What’s the deal with crowd-funding?

14 Aug

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Today, let me channel my inner Jerry Seinfeld and make some fairly obvious and perhaps not-too-humorous observations about the phenomenon, the hype and the reality of crowd-funding.

Unless you’ve been in the basement on your Xbox for the last 18 months, crowd-funding has exploded to the point where the feds now feel compelled to step in. This has always been an indicator I’ve used as to the status of a new industry-how long until the feds step in and want to start picking winners and losers.

The reality is crowd-funding has done some good things (sending a berated bus driver on a vacation and then some) and some folks are less than thrilled with it (any of the many still waiting for their mix tape).

For nonprofits the results are mixed and the downsides need to be looked at before diving in. Let me share with you the 3 things I see wrong with crowd-funding as it pertains to raising money for nonprofits.

Are you really building a relationship with the donor for the long-term? New donors are always needed to grow your mission and acquisition can be expensive and time consuming. Depending on which crowd-funding service you use, donors to your crowd-funding campaign may very well be solicited by the crowd-funding site for donations to other causes. This can erode or eliminate the opportunity to create high lifetime value donors. Not good.

Is raising money all about campaigns? This one always makes me scratch my head. Some of the crowd-funding services will let you have your money but take a higher percentage of the donations if you don’t meet your campaign goal on their platform. I’ve spoken to many, many nonprofits who say the need is ongoing and not just a campaign to to do one thing or another. With the PC internet in decline in favor of the mobile internet, new and existing supporters are constantly looking for your presence through a Google search or on social media and typically they’re not headed to the crowd-funding sites to learn more about your mission. This is a persistent and ongoing occurrence and not a campaign. Most nonprofits should want donors to come to them whether there is a campaign or not.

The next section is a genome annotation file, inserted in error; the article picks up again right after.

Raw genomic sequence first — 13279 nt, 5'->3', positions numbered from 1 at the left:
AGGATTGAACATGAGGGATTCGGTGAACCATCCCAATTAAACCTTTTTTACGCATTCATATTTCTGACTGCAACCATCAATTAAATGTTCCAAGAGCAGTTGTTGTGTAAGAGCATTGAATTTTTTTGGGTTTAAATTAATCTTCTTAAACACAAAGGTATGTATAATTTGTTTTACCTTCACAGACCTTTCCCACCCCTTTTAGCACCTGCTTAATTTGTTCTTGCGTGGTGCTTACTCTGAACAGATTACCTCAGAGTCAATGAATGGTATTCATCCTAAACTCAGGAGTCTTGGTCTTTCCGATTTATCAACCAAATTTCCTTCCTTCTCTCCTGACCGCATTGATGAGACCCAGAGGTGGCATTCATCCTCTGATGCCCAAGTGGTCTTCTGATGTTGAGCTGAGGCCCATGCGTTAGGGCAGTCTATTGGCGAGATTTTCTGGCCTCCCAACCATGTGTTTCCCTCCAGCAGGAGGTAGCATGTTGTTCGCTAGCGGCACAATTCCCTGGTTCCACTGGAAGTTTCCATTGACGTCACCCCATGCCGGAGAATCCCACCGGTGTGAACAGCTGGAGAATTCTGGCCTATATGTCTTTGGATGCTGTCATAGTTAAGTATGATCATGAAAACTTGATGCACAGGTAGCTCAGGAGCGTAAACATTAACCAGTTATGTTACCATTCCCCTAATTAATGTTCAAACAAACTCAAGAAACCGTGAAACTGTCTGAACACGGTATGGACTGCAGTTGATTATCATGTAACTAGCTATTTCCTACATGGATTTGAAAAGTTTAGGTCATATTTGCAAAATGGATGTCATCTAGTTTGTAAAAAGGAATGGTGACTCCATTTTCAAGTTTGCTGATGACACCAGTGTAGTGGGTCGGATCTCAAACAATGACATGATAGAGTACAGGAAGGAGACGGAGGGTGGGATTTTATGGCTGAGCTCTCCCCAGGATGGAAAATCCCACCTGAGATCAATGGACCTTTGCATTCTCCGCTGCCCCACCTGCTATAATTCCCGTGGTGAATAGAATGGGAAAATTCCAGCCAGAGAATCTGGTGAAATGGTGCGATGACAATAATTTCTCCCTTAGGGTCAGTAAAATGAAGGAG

They get your money first. While you are campaigning on a crowd-funding site they hold onto the donors pledge and/or the donation money while you drive folks to their platform to make a donation to your campaign. To me, it’s a bit odd to be driving money and new and existing donors to a 3rd party while the money is not in your hands while the campaign is going on.

Don’t get me wrong. In our multi-channel world today it’s right to look at all the options as a fundraiser. You have to do what makes sense for your organization.

I guess it comes down to one thing and it’s enough of a downside for me to not recommend using one-they’re relying on you to drive the growth of their email list and this will be used to solicit donations on a regular basis from your new and existing supporters for other causes. I have seen donor comments like “I got too many solicitations after I made my donation” and some platforms are trying to calm fears of nonprofits by saying they provide donor data to the nonprofits that use their platform. This is fine but the other solicitations from other causes won’t stop since this is how their business model works.

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